Every amazing story has an Act II, a phase during which the would-be-hero is knocked down, face in the dirt, hurt or frustrated to the point of giving up then ultimately rising to the challenge. The lives of the best leaders among us often follow the same parable.
But how exactly do we pick ourselves up? That question set off a research exploration by Brené Brown, a professor at the University of Houston and one of the world's most-watched TED speakers. Her new book, “Rising Strong,” examines how we move past such failures, setbacks and hard times, both in our professional careers and personal lives. The conversation has been edited for length and clarity.
Q. Whether a small confrontation at work or a big personal loss, what do these moments of feeling knocked down have in common?
A. On the surface they don't seem like they would have much in common. I mean, a sideways glance from a co-worker seems very different than heartbreak. But what was pretty surprising to me in the research is that falls — regardless of their magnitude and circumstance — are always things that emotionally hook us. Any time we experience struggle, whether it’s a small conflict in a meeting or a personal loss, our emotions get the first crack at making sense of what’s happening.
Q. What are the key things you found differentiate the people who can rise out of those “facedown” moments to reach a stronger, better place?
Going through the research, what became clear to me is that if you’re brave enough often enough, you’re going to fall. It’s not a question of if you might fall. You will definitely fall. If you’re innovative enough, you’re going to experience failure.
So one of the things that I saw across leaders who can rise after a fall was the capacity to tolerate discomfort. They were also highly, highly aware of their emotions — and they weren’t afraid of them. They were also very aware of emotion in other people. We know now from change management research and behavioral research that if you want people to change, you have to speak to their emotions.
Q. What would you say to the person who didn’t necessarily have one horrible moment but who feels chronically unhappy at work, or feels stuck in a prolonged facedown moment, and is at a loss for how to write a better story for him or herself?
A. Those moments we can point to that are really definitive, where you know you're facedown and everyone around you knows you’re facedown, in some ways are easier to deal with because the toughness of them is not ambiguous. It can be harder when you’re like, “I don't know when and how I got down here, but I’m down and I just can't get back up.”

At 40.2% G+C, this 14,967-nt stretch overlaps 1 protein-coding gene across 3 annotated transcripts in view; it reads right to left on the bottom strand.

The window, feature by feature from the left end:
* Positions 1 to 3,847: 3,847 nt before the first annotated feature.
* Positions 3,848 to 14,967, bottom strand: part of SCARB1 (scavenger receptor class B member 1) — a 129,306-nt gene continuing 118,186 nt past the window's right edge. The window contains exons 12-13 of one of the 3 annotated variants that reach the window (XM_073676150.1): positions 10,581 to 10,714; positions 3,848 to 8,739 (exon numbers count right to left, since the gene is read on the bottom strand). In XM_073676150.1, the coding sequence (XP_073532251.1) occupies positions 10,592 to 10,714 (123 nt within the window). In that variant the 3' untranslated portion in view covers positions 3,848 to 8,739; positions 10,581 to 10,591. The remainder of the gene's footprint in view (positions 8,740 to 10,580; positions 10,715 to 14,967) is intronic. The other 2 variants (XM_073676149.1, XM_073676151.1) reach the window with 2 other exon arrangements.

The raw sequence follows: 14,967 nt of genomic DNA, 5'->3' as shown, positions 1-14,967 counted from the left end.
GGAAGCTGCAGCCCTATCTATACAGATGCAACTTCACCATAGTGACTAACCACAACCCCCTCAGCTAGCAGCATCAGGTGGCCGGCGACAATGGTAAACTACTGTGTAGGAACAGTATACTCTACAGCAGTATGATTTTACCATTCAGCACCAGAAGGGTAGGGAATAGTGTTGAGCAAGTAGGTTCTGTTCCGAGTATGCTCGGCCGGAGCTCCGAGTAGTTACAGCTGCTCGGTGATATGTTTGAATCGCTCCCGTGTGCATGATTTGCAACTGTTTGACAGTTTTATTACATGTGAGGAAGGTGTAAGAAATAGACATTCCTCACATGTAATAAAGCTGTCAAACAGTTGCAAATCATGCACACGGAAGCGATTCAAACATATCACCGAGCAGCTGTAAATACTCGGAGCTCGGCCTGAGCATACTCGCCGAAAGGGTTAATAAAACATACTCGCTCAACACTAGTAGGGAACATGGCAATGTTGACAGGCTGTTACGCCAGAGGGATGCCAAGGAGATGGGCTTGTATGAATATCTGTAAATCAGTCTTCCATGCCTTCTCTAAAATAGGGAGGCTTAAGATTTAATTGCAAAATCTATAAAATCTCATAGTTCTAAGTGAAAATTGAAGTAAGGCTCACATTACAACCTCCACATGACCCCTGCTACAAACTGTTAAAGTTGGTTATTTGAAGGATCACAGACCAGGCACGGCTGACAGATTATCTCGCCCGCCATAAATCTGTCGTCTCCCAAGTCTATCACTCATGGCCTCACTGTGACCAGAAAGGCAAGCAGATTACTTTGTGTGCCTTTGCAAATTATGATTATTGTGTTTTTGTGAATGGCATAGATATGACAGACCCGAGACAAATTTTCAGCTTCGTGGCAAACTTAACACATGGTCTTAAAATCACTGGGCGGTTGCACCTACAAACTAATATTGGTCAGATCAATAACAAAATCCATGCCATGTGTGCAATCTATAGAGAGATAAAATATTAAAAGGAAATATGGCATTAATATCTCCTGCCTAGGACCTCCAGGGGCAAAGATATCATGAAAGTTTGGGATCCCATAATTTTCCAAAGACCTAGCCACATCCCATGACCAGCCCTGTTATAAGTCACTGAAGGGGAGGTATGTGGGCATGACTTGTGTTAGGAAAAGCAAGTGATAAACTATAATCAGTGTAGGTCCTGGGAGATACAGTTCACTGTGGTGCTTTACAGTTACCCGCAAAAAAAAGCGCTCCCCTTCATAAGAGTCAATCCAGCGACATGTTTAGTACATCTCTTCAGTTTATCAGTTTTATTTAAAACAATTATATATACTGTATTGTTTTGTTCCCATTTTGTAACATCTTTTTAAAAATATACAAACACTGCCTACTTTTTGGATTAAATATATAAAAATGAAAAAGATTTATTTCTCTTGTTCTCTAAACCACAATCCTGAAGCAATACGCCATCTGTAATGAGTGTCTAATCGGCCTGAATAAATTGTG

But it’s the same process, either way. First you just need to acknowledge that you’re emotionally hooked, or stuck, or triggered by something. For me, I get a loop in my head, and I keep playing things over and over. Others want to punch a wall, or we find ourselves in the pantry when we’re not even that hungry, or we can’t sleep. Once you recognize that you’re emotionally hooked by something and you see how it’s affecting your behavior, then get curious about it. Curiosity emerged as one of the most important constructs in this research.
Then — and this is the really important piece, which for me has been the most life-changing — understand that when we face pain or hurt or something tough, our brain is wired to scramble to make sense of it. And what our brain really loves in those situations is a story, a quick story that helps us make sense. If we can give our brain that, it rewards us chemically.
So if you and I walk out of a meeting together, and I say, “See you later,” and you sigh and roll your eyes, my emotion is going to come to the surface. And my brain, before it does anything else, is going to scramble to make up a story: I knew that you never liked me and thought that idea I pitched in the meeting was bad. I just knew it.
The problem is, whether it’s true or not, our brain goes: Thank you, we get it now — that person doesn’t trust us, and she’s not to be trusted. Then that story shifts our behavior, often in toxic ways.
What we need to do is really dig into these stories we tell ourselves and say, “How much of what I’m making up in this story is true? What do I know for sure? I know she rolled her eyes, but I don’t know for sure that she doesn’t trust me and thought my idea was stupid.” Think about the difference it would make if instead of letting these narratives dictate our behavior, I just walked up to you and said — and this is the phrase that changed my life from the research:“The story I'm making up is that you're disappointed about something I did. What's going on?”
Then you'd likely look back at me and say, “Oh my God, no. I didn't know the meeting was going to go that late and I missed a conference call.”
Q. I love the way you phrase some of this in the book—that we're conspiracy theorists about our own lives and the things that happen in our lives. That's such a useful way to think about it.
A. The definition of a conspiracy is a story with limited factual data points, where we fill in the rest based on our own ideals and values. You have to start rumbling with the true story, and get vulnerable enough to check things out.
Q. How are we supposed to emotionally and rationally wrestle our way out of bad falls that we truly didn’t bring about ourselves, like an illness or being laid off?